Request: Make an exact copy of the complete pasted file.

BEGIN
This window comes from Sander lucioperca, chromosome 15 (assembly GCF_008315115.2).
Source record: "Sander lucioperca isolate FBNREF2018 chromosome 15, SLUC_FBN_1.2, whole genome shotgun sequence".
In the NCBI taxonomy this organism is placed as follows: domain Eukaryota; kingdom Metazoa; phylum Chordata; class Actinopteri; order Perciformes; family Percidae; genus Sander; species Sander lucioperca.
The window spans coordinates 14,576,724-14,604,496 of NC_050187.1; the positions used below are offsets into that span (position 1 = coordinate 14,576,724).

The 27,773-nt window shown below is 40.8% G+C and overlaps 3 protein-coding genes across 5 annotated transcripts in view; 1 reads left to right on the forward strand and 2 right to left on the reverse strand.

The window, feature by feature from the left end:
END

This window comes from Sander lucioperca, chromosome 15 (assembly GCF_008315115.2).
Source record: "Sander lucioperca isolate FBNREF2018 chromosome 15, SLUC_FBN_1.2, whole genome shotgun sequence".
In the NCBI taxonomy this organism is placed as follows: domain Eukaryota; kingdom Metazoa; phylum Chordata; class Actinopteri; order Perciformes; family Percidae; genus Sander; species Sander lucioperca.
The window spans coordinates 14,576,724-14,604,496 of NC_050187.1; the positions used below are offsets into that span (position 1 = coordinate 14,576,724).

The 27,773-nt window shown below is 40.8% G+C and overlaps 3 protein-coding genes across 5 annotated transcripts in view; 1 reads left to right on the forward strand and 2 right to left on the reverse strand.

The window, feature by feature from the left end: